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Author Encourages Networking, Looking Ahead Beyond College

By Matt Kiernan / News Editor

Lindsey Pollack, best-selling author of the college advice book, “Getting from College to Career”, came to discuss her book and consult students on her top seven favorite things a student should do before they graduate.

Pollack said that students shouldn’t be afraid all the time and that they should take chances instead of playing it safe and doing nothing.

“Avoid making the biggest mistake in job hunting and career prep,” said Pollack to a crowd of students in Alumni Hall last Wednesday.

She recalled a time at a conference where she asked a CEO of a company what their biggest regret was when they first started preparing for their future career – they replied that they regretted not applying to the business schools and jobs they wanted to. The CEO said he was too afraid of getting rejected from them to take the risk of applying.

Pollack advised that students take the next step of becoming a very organized person and think of themselves less as students and more like a professional.

She suggested that students gather all of their information into one place for easy access and to professionalize their contact methods by creating a formal e-mail address as one form of contact.

“You want to think of something easy to contact you by and something that is appropriate,” said Pollack.

She said that one way of making contacts with people is by making business cards to pass out to other people you may meet so they’ll have all of your information available. She said that students need to become expert researchers by subscribing to “must-read” publications that report on topics related to the student’s career such as the Wall Street Journal if the student was a finance major and to set up Google alerts to tell them when something important to the topic is posted.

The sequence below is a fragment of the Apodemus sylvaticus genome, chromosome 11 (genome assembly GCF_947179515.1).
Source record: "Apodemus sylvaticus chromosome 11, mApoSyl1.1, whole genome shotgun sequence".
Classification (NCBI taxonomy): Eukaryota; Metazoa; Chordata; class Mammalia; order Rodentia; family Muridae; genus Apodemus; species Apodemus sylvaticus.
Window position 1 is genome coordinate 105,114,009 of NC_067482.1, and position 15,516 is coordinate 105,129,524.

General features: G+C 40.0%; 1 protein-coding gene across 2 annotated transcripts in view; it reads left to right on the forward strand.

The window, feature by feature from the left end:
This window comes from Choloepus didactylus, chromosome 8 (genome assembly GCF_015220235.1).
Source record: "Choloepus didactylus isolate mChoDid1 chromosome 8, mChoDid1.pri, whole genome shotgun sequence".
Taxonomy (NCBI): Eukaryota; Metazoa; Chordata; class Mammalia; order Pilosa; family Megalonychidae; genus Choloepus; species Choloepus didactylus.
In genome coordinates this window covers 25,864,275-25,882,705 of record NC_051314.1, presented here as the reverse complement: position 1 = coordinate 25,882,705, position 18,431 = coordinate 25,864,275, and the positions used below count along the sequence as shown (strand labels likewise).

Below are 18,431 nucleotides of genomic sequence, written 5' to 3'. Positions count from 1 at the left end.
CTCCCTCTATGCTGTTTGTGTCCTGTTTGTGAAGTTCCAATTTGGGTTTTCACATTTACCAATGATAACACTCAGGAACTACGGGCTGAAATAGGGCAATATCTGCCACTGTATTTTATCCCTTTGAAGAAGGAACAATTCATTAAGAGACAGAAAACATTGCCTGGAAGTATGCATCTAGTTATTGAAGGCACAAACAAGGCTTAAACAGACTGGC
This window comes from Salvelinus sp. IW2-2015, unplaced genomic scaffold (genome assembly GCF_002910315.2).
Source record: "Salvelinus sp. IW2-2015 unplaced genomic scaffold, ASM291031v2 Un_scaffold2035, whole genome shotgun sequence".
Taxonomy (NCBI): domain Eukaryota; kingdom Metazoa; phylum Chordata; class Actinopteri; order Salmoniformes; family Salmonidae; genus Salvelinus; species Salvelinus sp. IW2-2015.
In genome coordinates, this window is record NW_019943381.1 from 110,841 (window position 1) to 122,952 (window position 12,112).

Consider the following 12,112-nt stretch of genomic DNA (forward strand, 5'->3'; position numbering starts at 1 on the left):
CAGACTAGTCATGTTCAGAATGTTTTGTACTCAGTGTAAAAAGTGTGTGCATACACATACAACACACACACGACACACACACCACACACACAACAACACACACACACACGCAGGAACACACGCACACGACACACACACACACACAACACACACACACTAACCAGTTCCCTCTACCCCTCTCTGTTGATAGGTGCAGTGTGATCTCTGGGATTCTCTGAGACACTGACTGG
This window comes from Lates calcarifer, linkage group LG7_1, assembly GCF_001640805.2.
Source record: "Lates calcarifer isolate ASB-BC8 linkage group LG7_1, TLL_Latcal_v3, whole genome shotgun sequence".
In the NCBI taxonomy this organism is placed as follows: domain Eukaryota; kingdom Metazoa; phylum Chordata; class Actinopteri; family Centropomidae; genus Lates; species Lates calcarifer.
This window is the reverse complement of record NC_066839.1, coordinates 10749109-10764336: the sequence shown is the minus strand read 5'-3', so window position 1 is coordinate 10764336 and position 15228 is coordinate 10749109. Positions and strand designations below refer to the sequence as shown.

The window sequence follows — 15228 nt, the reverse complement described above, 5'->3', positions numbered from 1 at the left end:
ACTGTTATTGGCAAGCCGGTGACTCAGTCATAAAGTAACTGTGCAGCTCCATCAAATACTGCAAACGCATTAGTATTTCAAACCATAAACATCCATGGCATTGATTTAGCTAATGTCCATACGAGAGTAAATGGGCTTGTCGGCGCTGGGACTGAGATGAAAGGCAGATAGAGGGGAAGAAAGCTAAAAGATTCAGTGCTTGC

“You need to walk into a job fair or interview and know as much about them as possible.” Pollack said that students looking for jobs need to clean up their online presence to make themselves look respectable because companies looking to hire may see a student’s party photos online and decide not to employ that student.

“Your Facebook profile is essentially an easy background check,” she said and also recommended using as a way to network with others looking to hire. Networking with people you already know such as professors or family is one way she mentioned of getting connections with people who either may be hiring or know someone who is.

“Networking is just talking with people you already know and asking them for referrals,” she said.

She told students that persistence can lead to a job because as long as they keep themselves in the minds of the people looking to hire them, they’ll have a much higher rate of success. A call to follow-up on how your application and interview is coming along in the hiring process helps your chances. “So many jobs right now are going to the first person to follow-up,” she said.

Pollack finished her list by having her seventh step be to remember the three unbreakable rules for career success.

She asked student not to forget to take action, keep building contacts and to not go through the hiring process alone.

“The person that shows up with a smile on their face that is the person who will get the position.”